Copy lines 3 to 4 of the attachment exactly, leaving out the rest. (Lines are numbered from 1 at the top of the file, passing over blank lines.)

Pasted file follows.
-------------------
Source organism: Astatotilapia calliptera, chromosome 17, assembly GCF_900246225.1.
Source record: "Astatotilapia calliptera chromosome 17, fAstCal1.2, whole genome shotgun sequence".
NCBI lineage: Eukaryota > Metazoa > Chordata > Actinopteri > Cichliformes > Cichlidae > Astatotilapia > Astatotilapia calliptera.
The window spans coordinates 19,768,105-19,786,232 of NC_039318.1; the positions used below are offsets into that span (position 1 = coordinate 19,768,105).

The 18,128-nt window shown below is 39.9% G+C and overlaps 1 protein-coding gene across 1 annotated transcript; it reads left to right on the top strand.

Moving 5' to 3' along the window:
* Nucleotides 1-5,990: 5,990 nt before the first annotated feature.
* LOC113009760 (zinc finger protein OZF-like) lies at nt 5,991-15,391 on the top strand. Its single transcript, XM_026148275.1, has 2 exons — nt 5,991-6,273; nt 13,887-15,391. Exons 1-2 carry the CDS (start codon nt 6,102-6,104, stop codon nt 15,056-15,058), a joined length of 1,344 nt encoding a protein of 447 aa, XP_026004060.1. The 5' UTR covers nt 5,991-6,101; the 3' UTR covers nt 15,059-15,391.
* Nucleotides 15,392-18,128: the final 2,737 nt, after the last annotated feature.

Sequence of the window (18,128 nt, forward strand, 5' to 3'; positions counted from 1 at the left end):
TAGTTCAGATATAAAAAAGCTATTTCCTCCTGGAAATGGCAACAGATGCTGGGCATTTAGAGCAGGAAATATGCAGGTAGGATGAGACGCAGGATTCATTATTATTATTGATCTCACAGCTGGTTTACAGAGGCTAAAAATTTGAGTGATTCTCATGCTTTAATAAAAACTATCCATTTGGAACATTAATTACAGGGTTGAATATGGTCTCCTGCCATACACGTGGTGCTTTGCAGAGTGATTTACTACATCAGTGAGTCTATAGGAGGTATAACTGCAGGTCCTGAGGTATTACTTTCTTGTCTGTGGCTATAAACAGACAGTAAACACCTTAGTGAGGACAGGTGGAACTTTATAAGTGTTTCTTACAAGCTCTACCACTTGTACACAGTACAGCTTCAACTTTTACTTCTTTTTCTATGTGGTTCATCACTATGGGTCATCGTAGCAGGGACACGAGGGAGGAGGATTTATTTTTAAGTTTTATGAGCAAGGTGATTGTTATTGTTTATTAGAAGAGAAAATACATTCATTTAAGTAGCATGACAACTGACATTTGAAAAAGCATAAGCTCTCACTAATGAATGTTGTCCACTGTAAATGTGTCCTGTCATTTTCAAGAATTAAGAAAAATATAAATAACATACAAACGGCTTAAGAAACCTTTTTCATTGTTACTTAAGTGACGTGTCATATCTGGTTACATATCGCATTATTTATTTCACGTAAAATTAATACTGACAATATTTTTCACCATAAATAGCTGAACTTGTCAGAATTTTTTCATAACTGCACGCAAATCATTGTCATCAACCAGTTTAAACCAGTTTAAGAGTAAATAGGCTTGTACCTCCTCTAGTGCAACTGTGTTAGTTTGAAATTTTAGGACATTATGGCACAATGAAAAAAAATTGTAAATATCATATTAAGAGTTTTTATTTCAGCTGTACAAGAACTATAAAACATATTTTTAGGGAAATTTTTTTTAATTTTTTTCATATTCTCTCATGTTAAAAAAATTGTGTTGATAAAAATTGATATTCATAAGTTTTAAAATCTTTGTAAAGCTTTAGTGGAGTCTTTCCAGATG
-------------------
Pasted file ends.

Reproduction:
NCBI lineage: Eukaryota > Metazoa > Chordata > Actinopteri > Cichliformes > Cichlidae > Astatotilapia > Astatotilapia calliptera.
The window spans coordinates 19,768,105-19,786,232 of NC_039318.1; the positions used below are offsets into that span (position 1 = coordinate 19,768,105).